We decided that we would save more than what the authorities were advising to do. At the beginning, it was a kind of compulsory target, but in the end it was kind of not compulsory. But we say we keep the target and we will do more, and we not only save electricity, which is good for Japan, but we save money because we will pay less for electricity, gas, etc.
And that money, we will use it to support the students in two universities — Tohoku University and Tohoku Medical and Pharmaceutical University. Some of them have lost their parents or their family support for their pharmacy studies, and we thought we should help those young students continue their studies so that they can support their country and their region afterwards. That should be our priority to do that.
Q: Let’s turn to the business field. You’ve been at the top level of your company since 2010. What do you think of the Japanese market and what challenges have you faced here?
A: I have been in leadership positions in Japan for quite a long time, so I have seen a lot of evolution. So I think in Japan there is evolution. Sometimes it’s not a revolution, so you don’t see it in one day, but there can be some drastic changes.
What I have seen recently is that while in the past we were able to better anticipate changes, recently our health care environment became less predictable. It’s clear that there is a need to support the budget, because there is such a burden created by health care costs that it’s unavoidable to have pressure on prices, especially prices of older products or pressure coming from generics, etc.
What I think came out from the last year — a very tough environment and conversations, which was materialized by the final pricing system implementation with rebounding of the system in April — is something which is not giving us, as members of the industry, Japanese or non-Japanese, doesn’t make a difference, the capacity to predict where the system is going.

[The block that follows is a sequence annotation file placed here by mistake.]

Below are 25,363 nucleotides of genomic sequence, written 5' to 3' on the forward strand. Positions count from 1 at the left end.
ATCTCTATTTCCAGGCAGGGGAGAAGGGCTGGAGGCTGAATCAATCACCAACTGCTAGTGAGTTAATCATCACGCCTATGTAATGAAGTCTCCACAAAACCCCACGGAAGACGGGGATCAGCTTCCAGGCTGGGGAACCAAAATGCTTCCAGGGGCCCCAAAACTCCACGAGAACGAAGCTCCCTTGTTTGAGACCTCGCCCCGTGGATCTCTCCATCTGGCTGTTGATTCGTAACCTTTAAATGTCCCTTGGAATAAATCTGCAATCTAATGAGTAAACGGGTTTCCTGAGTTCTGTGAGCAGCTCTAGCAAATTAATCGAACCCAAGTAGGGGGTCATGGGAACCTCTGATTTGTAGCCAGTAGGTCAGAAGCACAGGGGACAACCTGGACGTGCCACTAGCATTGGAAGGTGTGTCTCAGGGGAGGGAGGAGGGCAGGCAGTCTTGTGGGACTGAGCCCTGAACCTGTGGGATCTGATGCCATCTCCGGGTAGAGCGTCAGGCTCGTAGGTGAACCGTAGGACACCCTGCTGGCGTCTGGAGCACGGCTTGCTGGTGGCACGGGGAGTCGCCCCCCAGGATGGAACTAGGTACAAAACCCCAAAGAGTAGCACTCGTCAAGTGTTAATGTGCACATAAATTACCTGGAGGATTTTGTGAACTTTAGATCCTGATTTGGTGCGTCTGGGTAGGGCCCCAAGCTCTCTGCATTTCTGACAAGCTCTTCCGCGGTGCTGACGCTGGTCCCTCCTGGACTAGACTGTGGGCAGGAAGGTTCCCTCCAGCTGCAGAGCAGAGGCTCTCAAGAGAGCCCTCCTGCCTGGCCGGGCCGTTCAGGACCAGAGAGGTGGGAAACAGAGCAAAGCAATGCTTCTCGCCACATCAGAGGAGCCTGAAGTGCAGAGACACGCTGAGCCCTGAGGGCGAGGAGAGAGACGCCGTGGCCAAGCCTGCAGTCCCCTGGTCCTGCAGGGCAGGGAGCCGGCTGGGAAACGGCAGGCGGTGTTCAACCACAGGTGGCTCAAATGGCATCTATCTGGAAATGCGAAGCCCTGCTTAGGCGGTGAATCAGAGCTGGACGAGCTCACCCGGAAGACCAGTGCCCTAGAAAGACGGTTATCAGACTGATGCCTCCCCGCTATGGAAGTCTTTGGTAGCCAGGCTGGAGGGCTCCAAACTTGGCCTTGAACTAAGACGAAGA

I think the first consequence of the rules that have been taken and decisions made is that the market perspective is rather negative. So Japan is the only market among the top 14, 15 markets to have negative growth.
So the danger is that when we don’t know, we can guess, but when we don’t know it very clearly, then people go into a kind of a bearish mode. It’s not like bullish — we go, we do things. People wait and see. The danger is they wait and see. They don’t want to recruit. They don’t want to invest more.
They may want to wait a little bit before developing some products because the cost of simultaneously developing products in Japan, the U.S. and Europe, for example, the Japan portion is quite expensive usually because as you may know already, conducting clinical trials is a bit of a burden in Japan. So it is OK when you are in a predictable environment. But if it is not predictable, you can say, “OK, let’s do it elsewhere, and then when [we] know better, [we will] add Japan into the future.”
Q: How would you describe your business management style?